In 2008, there was some interesting research suggestive of nettle also being a mild aromatase inhibitor, which diminishes the conversion of testosterone to estrogen via a particular lignan in the leaf, 9-oxo-10,12-octadecadienoic acid.

Prohormones, Vitamins and Minerals



DHEA or Dehydroepiandrosterone, is an endogenous steroid prohormone in the sex hormone cascade acting as a precursor to our androgen production, such as testosterone.

It is produced in the adrenal glands (tiny glands the size of a walnut that sit atop of your kidneys which make various hormones and neurotransmitters). DHEA is converted by the body into testosterone and various other sex hormones.

As with testosterone, our production of DHEA peaks during our late 20’s or early 30’s. As we age, DHEA production begins to decline.

As with increased testosterone, the benefits of DHEA include: better immune function, improved mood, better short term memory and cognition, better libido and sexual function, increased bone density, more muscle mass.

One of the things that I see is that the dosages recommended are far too high. It is common to see 100 mg a day prescribed, when we naturally only make around 10 and 15 mg a day.

I think 5 to 10 mg a day is a sufficient dose, as it is possible that DHEA will also increase estrogen levels as well and is best taken judiciously with an estrogen blocker. I would not take more than 10 mg a day on a long term basis.


If you're not already supplementing with zinc, you might want to look at the research which correlates low testosterone levels with zinc deficiency. Zinc, an important mineral in our diets, is vital for testosterone production.

Having enough zinc in our diet, or through supplementation, will help optimize the body's production of not only testosterone, but also growth hormone and insulin-like growth factor-1 (IGF-1) - two very important factors in muscle growth as well.

According to a survey by National Institutes of Health, an estimated 20-25 percent of older adults have inadequate zinc intakes.

A daily intake of zinc is required to maintain a steady state because the body has no specialized zinc storage system.

Since zinc plays such an important role in modulating serum testosterone levels in men, supplementation is advisable, but at a dosage of less than 40 mg a day, as that is the recommended adult upper limit, and exceeding that can interfere with copper, which can cause other issues.


Another supplement that is part of my daily stack is magnesium. It is the mineral that is most quickly depleted when under stress and is vital to recovery from hard training sessions as well. But it also is critical to boosting levels of both free and total testosterone.

According to research, supplementation with magnesium at 10 mg magnesium per kilogram body weight (something like 750 mg), increased both free and total testosterone values in sedentary and in athlete control groups alike.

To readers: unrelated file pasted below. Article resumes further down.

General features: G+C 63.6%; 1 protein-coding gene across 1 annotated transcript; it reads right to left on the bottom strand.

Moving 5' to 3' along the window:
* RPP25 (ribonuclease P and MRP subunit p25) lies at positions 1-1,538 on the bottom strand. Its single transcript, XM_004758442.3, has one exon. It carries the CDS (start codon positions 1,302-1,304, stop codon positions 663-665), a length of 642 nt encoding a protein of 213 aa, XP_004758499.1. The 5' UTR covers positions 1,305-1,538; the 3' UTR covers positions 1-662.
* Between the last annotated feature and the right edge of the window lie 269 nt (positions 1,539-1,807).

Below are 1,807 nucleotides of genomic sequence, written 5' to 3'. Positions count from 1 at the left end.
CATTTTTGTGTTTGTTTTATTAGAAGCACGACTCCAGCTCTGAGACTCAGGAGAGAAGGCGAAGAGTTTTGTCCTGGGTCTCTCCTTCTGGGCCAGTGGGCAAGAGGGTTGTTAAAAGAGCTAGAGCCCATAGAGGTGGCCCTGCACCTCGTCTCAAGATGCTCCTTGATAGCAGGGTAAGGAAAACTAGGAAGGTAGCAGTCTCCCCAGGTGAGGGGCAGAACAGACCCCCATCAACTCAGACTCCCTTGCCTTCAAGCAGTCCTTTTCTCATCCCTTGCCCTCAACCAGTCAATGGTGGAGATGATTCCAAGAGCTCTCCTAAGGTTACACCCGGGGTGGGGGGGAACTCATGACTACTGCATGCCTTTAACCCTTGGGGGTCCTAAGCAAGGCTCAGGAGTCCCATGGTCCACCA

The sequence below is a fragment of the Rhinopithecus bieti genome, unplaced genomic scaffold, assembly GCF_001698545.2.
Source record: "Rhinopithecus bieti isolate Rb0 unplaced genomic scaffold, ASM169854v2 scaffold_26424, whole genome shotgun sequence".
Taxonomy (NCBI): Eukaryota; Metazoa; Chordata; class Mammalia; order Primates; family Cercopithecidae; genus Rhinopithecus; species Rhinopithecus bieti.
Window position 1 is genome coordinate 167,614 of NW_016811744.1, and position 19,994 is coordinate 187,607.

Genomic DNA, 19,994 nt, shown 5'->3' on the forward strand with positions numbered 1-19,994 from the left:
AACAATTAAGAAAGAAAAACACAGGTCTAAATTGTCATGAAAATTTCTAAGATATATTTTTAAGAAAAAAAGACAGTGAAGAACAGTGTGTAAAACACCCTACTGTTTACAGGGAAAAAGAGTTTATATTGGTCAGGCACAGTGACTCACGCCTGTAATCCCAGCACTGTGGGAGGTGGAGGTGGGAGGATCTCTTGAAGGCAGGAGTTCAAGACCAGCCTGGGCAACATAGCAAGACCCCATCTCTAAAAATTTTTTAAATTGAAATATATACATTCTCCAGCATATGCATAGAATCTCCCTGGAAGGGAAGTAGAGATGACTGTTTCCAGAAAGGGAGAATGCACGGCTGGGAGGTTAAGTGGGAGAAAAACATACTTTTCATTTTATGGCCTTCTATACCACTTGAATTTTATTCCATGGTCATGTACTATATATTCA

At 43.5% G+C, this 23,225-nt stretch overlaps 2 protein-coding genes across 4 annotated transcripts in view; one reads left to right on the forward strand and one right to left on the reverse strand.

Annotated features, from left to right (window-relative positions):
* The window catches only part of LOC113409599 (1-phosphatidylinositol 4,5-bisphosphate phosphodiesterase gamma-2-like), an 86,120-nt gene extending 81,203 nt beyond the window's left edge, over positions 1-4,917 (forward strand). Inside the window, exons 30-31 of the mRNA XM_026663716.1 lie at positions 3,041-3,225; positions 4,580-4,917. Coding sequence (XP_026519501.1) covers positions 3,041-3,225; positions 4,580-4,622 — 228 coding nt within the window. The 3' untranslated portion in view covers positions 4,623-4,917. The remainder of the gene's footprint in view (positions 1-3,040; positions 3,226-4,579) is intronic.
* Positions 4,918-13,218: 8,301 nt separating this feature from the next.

The increases in the research were also higher in those who exercised than they were in sedentary individuals. Something very encouraging for us!

As with the case of the research with zinc, magnesium also optimizes both testosterone and IGF-1 levels, as well as playing a huge role in producing enzymes that help with vitamin D absorption, blood glucose regulation, and on top of facilitating a direct increase in testosterone, it is vital to optimal protein synthesis.

Anecdotally, I have been taking 300 mg of magnesium bisglycinate at night about an hour before bedtime and 150 mg in the morning and it has helped immensely with my sleep quality - and good long refreshing sleep is also associated with higher testosterone levels.

Vitamin D

Perhaps the most-studied supplement of them all, Vitamin D, has lots of proven research linking it to testosterone levels.

Men with low levels of vitamin D not only have a lot of the symptoms of low testosterone such as lowered bone density, but also higher levels of estrogen as well along with less lean body mass and elevated levels of depression, impaired fertility and cardiovascular disease.

In various studies, subjects who received vitamin D had statistically significant increases in testosterone compared to those who had taken placebo.

Typically, total testosterone levels rose by 3 nmol/litre to 13.4 nmol/litre after 12 months.

A similar trend occurred with unbound bioavailable testosterone and free testosterone. The vitamin D receptor (VDR) is involved in activating hundreds of genetic switches involving muscle growth and androgens. Supplementation with vitamin D will increase the activity of the androgen receptor and VDR.

Vitamin D is also thought to play a role in limiting testosterone from being converted to estrogen via the aromatase enzyme and also lowers SHBG, enabling higher free testosterone.

One caveat with vitamin D supplemention is to take it in the morning, as it also has an effect on the pineal gland to shut down melatonin production.

Since melatonin production, necessary for good sleep, is usually ramped up at night by the pineal gland in a normal circadian rhythm, and vitamin D has the same effect on the pineal as sunlight, shutting down melatonin, it is best to take vitamin D in the am (as we evolved to see sunlight in the am).